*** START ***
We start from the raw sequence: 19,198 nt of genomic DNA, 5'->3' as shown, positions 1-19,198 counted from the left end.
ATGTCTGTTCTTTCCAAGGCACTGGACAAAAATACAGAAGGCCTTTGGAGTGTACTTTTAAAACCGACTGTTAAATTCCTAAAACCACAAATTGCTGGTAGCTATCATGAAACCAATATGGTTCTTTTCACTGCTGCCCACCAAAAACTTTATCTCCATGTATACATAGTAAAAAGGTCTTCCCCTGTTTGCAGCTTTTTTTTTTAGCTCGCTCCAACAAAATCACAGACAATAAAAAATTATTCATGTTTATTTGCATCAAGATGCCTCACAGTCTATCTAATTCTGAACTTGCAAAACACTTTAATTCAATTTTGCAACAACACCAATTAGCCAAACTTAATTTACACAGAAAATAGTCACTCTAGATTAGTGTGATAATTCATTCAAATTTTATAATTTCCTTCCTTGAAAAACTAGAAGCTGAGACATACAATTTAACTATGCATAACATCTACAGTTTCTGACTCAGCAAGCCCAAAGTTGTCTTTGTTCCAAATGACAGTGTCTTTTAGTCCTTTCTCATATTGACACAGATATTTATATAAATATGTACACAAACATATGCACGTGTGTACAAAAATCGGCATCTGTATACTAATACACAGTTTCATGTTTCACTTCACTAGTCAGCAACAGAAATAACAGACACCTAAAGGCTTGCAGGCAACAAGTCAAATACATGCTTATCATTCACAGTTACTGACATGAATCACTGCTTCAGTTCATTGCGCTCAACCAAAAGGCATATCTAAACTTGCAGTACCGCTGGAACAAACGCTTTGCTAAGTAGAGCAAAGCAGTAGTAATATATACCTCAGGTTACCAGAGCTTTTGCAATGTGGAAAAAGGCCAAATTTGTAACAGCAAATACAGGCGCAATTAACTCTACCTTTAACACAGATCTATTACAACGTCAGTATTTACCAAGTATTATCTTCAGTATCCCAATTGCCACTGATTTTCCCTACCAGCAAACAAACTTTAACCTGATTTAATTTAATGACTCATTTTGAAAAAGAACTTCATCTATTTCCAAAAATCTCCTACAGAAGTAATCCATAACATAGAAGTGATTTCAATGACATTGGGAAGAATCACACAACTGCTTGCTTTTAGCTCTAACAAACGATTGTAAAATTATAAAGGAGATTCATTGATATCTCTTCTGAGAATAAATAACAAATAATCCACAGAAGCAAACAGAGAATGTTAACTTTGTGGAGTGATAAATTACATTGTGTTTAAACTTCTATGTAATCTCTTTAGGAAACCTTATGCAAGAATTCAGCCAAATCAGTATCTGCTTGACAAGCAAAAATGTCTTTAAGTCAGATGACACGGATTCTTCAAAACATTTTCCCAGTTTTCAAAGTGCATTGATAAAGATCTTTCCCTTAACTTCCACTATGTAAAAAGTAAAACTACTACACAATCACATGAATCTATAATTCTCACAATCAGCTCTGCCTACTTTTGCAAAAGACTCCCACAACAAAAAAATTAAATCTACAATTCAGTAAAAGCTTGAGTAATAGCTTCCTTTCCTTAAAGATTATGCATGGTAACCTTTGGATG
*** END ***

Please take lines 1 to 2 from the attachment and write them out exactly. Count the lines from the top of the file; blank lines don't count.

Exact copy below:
We start from the raw sequence: 19,198 nt of genomic DNA, 5'->3' as shown, positions 1-19,198 counted from the left end.
ATGTCTGTTCTTTCCAAGGCACTGGACAAAAATACAGAAGGCCTTTGGAGTGTACTTTTAAAACCGACTGTTAAATTCCTAAAACCACAAATTGCTGGTAGCTATCATGAAACCAATATGGTTCTTTTCACTGCTGCCCACCAAAAACTTTATCTCCATGTATACATAGTAAAAAGGTCTTCCCCTGTTTGCAGCTTTTTTTTTTAGCTCGCTCCAACAAAATCACAGACAATAAAAAATTATTCATGTTTATTTGCATCAAGATGCCTCACAGTCTATCTAATTCTGAACTTGCAAAACACTTTAATTCAATTTTGCAACAACACCAATTAGCCAAACTTAATTTACACAGAAAATAGTCACTCTAGATTAGTGTGATAATTCATTCAAATTTTATAATTTCCTTCCTTGAAAAACTAGAAGCTGAGACATACAATTTAACTATGCATAACATCTACAGTTTCTGACTCAGCAAGCCCAAAGTTGTCTTTGTTCCAAATGACAGTGTCTTTTAGTCCTTTCTCATATTGACACAGATATTTATATAAATATGTACACAAACATATGCACGTGTGTACAAAAATCGGCATCTGTATACTAATACACAGTTTCATGTTTCACTTCACTAGTCAGCAACAGAAATAACAGACACCTAAAGGCTTGCAGGCAACAAGTCAAATACATGCTTATCATTCACAGTTACTGACATGAATCACTGCTTCAGTTCATTGCGCTCAACCAAAAGGCATATCTAAACTTGCAGTACCGCTGGAACAAACGCTTTGCTAAGTAGAGCAAAGCAGTAGTAATATATACCTCAGGTTACCAGAGCTTTTGCAATGTGGAAAAAGGCCAAATTTGTAACAGCAAATACAGGCGCAATTAACTCTACCTTTAACACAGATCTATTACAACGTCAGTATTTACCAAGTATTATCTTCAGTATCCCAATTGCCACTGATTTTCCCTACCAGCAAACAAACTTTAACCTGATTTAATTTAATGACTCATTTTGAAAAAGAACTTCATCTATTTCCAAAAATCTCCTACAGAAGTAATCCATAACATAGAAGTGATTTCAATGACATTGGGAAGAATCACACAACTGCTTGCTTTTAGCTCTAACAAACGATTGTAAAATTATAAAGGAGATTCATTGATATCTCTTCTGAGAATAAATAACAAATAATCCACAGAAGCAAACAGAGAATGTTAACTTTGTGGAGTGATAAATTACATTGTGTTTAAACTTCTATGTAATCTCTTTAGGAAACCTTATGCAAGAATTCAGCCAAATCAGTATCTGCTTGACAAGCAAAAATGTCTTTAAGTCAGATGACACGGATTCTTCAAAACATTTTCCCAGTTTTCAAAGTGCATTGATAAAGATCTTTCCCTTAACTTCCACTATGTAAAAAGTAAAACTACTACACAATCACATGAATCTATAATTCTCACAATCAGCTCTGCCTACTTTTGCAAAAGACTCCCACAACAAAAAAATTAAATCTACAATTCAGTAAAAGCTTGAGTAATAGCTTCCTTTCCTTAAAGATTATGCATGGTAACCTTTGGATG